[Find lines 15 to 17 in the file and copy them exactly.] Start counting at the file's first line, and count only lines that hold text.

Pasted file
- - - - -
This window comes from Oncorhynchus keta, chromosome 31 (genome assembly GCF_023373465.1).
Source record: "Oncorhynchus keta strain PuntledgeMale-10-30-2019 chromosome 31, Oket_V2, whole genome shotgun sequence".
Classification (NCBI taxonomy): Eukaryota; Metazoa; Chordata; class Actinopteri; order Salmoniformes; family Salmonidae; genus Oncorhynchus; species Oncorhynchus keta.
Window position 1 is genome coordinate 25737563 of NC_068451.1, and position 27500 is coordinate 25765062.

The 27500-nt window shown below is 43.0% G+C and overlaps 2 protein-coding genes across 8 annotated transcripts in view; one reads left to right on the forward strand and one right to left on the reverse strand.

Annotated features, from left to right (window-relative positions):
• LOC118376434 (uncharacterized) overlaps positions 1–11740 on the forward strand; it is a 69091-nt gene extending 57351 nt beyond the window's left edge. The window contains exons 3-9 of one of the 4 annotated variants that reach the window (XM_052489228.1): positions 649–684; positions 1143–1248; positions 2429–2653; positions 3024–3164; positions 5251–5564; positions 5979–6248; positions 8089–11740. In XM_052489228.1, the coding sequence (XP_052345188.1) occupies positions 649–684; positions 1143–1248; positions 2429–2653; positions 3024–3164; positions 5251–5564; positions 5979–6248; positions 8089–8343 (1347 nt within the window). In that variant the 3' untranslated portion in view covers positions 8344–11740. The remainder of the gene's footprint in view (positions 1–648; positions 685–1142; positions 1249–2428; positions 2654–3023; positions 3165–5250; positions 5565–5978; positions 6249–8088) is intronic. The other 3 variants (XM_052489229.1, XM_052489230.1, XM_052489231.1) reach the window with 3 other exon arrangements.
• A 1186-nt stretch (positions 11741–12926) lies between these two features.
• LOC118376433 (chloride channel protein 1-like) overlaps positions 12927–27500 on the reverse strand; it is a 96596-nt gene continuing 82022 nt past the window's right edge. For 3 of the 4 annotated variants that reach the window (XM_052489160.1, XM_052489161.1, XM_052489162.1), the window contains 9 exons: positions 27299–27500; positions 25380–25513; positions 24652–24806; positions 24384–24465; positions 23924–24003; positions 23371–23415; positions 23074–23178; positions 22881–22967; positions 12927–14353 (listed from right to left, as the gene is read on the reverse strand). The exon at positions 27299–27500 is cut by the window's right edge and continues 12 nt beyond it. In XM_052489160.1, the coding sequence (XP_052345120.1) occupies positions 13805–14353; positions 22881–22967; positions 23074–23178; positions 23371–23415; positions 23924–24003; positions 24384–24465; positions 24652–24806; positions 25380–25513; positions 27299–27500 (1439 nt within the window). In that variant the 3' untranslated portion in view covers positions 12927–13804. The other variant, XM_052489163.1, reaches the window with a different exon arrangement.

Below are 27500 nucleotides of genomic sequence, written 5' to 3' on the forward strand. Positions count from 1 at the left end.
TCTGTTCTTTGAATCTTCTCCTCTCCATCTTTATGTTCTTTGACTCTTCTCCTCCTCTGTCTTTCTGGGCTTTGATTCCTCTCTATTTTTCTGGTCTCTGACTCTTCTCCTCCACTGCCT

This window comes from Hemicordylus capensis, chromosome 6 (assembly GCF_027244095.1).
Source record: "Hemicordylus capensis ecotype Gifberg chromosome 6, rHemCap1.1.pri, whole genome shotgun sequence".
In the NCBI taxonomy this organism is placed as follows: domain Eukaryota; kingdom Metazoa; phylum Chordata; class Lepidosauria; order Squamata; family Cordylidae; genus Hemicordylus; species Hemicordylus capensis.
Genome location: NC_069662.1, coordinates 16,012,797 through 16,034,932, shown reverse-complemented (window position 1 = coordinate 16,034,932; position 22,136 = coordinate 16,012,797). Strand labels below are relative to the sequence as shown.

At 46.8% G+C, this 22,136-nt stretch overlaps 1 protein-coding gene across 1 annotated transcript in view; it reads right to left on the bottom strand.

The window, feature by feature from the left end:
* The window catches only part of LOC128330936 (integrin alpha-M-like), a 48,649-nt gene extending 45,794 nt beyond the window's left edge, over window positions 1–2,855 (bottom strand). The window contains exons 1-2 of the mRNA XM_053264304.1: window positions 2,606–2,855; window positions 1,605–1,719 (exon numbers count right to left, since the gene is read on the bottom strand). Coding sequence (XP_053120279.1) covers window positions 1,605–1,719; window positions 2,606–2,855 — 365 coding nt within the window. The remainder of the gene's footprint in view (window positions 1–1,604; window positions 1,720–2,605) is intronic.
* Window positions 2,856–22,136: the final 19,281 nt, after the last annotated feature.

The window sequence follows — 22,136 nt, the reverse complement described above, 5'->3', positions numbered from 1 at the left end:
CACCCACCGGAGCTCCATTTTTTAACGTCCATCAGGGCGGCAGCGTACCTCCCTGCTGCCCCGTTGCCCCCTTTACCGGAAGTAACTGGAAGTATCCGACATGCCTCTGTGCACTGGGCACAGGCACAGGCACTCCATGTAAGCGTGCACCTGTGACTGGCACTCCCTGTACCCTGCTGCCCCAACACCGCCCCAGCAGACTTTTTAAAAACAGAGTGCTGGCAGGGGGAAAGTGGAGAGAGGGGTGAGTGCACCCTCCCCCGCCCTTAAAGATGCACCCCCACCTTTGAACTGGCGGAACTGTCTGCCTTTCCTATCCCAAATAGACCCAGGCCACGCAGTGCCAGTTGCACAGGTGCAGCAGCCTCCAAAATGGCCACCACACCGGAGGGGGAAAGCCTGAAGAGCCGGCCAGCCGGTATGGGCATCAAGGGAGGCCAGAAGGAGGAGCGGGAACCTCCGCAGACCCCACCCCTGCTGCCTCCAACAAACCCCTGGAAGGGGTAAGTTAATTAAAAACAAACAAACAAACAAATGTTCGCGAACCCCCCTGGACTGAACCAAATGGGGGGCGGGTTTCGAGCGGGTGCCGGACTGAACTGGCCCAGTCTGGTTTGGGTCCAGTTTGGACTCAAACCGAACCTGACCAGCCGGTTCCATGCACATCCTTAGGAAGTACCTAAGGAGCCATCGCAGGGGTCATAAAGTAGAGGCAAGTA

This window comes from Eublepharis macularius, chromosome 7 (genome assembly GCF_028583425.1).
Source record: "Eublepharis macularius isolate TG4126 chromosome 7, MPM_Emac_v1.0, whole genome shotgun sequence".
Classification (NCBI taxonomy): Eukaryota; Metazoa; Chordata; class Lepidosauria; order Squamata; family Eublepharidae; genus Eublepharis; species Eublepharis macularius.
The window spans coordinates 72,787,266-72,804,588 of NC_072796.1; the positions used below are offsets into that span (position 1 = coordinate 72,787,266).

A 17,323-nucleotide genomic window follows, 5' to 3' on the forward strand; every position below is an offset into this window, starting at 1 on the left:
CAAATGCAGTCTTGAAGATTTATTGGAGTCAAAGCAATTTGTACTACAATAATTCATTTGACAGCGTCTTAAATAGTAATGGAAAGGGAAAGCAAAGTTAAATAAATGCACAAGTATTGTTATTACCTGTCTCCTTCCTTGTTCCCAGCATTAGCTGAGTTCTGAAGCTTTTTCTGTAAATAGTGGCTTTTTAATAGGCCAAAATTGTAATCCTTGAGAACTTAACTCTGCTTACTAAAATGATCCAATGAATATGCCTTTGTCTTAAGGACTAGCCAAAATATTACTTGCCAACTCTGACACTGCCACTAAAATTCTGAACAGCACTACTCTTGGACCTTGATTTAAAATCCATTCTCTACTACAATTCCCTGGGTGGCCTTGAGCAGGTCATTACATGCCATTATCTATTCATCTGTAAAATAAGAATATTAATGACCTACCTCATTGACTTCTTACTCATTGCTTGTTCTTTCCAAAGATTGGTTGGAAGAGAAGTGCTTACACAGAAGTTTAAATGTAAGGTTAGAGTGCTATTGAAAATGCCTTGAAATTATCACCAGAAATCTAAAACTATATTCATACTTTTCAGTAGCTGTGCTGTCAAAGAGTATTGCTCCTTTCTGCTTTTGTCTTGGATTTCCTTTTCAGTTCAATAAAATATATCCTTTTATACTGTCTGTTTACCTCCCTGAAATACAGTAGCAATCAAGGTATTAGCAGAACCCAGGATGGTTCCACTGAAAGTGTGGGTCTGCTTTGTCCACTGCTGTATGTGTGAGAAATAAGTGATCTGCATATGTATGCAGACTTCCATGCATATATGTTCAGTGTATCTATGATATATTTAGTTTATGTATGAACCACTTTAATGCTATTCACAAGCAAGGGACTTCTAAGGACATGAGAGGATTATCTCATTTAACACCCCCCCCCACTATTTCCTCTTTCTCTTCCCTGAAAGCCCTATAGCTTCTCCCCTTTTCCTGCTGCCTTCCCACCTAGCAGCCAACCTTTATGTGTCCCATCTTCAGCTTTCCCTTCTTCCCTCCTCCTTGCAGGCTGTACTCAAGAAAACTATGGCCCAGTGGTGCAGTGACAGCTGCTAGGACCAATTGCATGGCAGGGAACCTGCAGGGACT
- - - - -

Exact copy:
Genome location: NC_069662.1, coordinates 16,012,797 through 16,034,932, shown reverse-complemented (window position 1 = coordinate 16,034,932; position 22,136 = coordinate 16,012,797). Strand labels below are relative to the sequence as shown.

At 46.8% G+C, this 22,136-nt stretch overlaps 1 protein-coding gene across 1 annotated transcript in view; it reads right to left on the bottom strand.

The window, feature by feature from the left end: